Bengaluru: L. Srihari Khoday, the vice-chairman and managing director of Khoday India Ltd that owns the iconic rum brands Khodays XXX and Hercules, passed away last night at Mallige Medical Centre on Crescent Road in Bengaluru.
He was 77 years of age and was undergoing prolonged treatment at the private hospital. He was hospitalized for over a month and succumbed to intra-pancreatic tumor with organ dysfunction, according to an executive at the hospital, who requested anonymity. He also had diabetes and was undergoing treatment for that too, the source added.
Industrialist and liquor baron aside, Srihari Khoday was also known to have written poems, dabbled in politics and produced a few Kannada films, including one that is yet to be released.
A Bengaluru businessman recounted a story about his meeting with Srihari Khoday on condition of anonymity to Mint. It was in the 1990s. The businessman had been summoned for a breakfast meeting with Srihari Khoday at the company’s British colonial era bungalow.
Khoday hadn’t arrived for his breakfast meeting yet when the businessman got there. Later when Khoday’s car pulled up at the company’s guest house (the bungalow) located on Bengaluru’s Cubbon Road, men wearing panches (Kannada for dhothi) and singlets prostrated at his feet.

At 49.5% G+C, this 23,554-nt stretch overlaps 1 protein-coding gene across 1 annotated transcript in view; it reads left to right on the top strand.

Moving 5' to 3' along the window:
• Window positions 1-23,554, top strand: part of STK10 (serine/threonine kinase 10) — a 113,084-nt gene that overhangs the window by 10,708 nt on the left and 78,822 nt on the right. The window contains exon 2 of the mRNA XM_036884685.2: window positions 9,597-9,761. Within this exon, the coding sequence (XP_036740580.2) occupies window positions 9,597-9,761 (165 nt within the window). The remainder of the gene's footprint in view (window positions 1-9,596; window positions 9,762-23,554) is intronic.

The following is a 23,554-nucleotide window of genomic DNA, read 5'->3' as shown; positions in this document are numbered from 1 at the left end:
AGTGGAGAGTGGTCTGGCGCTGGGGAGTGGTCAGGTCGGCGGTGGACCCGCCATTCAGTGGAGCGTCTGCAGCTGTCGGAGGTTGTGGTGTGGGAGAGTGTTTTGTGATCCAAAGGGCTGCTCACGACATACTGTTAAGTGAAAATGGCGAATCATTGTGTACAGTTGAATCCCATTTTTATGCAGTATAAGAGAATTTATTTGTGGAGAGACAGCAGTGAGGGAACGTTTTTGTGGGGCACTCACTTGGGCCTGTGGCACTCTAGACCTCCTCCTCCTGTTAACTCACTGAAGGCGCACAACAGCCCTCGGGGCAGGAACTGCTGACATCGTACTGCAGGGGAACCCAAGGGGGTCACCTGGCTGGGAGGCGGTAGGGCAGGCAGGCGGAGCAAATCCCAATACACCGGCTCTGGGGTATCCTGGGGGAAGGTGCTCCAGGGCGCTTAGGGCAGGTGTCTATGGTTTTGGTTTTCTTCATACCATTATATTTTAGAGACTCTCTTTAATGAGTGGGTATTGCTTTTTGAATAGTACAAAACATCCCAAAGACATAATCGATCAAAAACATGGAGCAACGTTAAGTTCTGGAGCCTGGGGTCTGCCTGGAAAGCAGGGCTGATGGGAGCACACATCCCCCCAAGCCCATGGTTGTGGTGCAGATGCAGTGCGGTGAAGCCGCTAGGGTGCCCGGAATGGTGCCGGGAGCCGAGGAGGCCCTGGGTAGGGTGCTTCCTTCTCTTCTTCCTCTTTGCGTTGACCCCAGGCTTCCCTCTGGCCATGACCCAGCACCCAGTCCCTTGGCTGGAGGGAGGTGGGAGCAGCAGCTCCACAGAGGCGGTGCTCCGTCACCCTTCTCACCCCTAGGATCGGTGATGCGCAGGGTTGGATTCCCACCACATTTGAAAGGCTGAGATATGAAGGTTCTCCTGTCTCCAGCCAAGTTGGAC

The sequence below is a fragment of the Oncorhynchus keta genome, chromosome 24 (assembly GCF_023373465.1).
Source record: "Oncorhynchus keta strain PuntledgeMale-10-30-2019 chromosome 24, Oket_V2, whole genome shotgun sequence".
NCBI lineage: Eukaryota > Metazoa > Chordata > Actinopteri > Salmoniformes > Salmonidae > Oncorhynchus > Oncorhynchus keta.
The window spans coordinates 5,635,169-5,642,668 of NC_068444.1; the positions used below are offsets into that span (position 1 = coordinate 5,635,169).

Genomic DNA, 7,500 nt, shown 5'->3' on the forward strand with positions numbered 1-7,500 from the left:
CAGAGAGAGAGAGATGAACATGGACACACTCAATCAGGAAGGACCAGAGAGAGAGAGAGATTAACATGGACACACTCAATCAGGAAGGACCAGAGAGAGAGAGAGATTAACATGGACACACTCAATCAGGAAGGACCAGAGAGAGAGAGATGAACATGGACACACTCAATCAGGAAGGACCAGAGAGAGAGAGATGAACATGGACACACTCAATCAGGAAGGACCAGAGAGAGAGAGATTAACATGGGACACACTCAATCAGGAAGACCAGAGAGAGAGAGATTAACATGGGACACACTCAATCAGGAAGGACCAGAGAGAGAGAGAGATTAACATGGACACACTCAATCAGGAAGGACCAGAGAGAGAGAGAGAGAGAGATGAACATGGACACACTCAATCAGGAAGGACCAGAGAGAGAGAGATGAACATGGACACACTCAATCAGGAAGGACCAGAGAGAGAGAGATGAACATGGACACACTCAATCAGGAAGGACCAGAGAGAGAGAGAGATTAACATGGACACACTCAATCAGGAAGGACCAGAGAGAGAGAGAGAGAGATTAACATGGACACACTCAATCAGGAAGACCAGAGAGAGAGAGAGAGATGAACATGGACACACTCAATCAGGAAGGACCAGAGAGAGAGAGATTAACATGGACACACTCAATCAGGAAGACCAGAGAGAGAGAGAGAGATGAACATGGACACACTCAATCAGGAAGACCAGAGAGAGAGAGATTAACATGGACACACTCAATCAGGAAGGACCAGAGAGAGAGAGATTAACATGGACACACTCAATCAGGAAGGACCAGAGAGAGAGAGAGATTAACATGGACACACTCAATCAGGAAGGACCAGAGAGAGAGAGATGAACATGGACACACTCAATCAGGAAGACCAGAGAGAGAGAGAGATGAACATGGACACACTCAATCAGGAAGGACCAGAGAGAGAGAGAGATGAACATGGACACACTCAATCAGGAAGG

It was “like going back in time to a feudal past,” the Bengaluru businessman recalled. His impression of Khoday was of a yajaman (Kannada for feudal lord) of old. Khoday was standing there with his “steely looking eyes,” surrounded “by all kinds of courtiers.”
The Khoday family’s history suggests that the businessman’s sense of being transported back in time was not too far off the mark. The Khodays are Somavanshiya Kshatriyas, better known as “savjis” who trace their origin to king Sahastrarjun or Kartaviryarjun, who ruled over Mahismati (present-day Maheshwar in Madhya Pradesh).
According to Kabadi Ramachandra, a son-in-law of Srihari Khoday’s brother Padmanabhasa Khoday, the Khodays’ history in Bengaluru began with the arrival of the first member of the clan over a thousand years ago when, he said, Bengaluru had a population of only 700. Since then, the Khodays have been in one or the other of some 200 trades the community was traditionally involved in.
Srihari Khoday was one of the patriarchs of the family that still runs the Khodays India group. Khoday’s production firm is named Yajaman Enterprises after what people call him, Caravan magazine reported in 2012. In that article, the magazine also quoted a chartered accountant, Prabhakar Rao as having high praise for Khoday. Rao tries to attend Khoday every morning, when the yajaman writes a daily poem. “Some of the things he has done in his life… It’s amazing—amazing! Whether he accepts it or not,” said Rao’s quote in the magazine.
The Khodays group was involved in various sectors but is best known as a liquor maker. Its Khodays XXX rum is one of the symbols of Bengaluru’s liquor city image and is known colloquially as Triple X. The company also makes other whiskies, brandies, rums and beer. The family business was created in 1906 by Eshwarsa Khoday, with liquor becoming part of the business only in the 1960s.
In the 110 years since it was founded, the company has diversified from its original business of silk manufacture to running distilleries, owning a call centre and power generation among other things.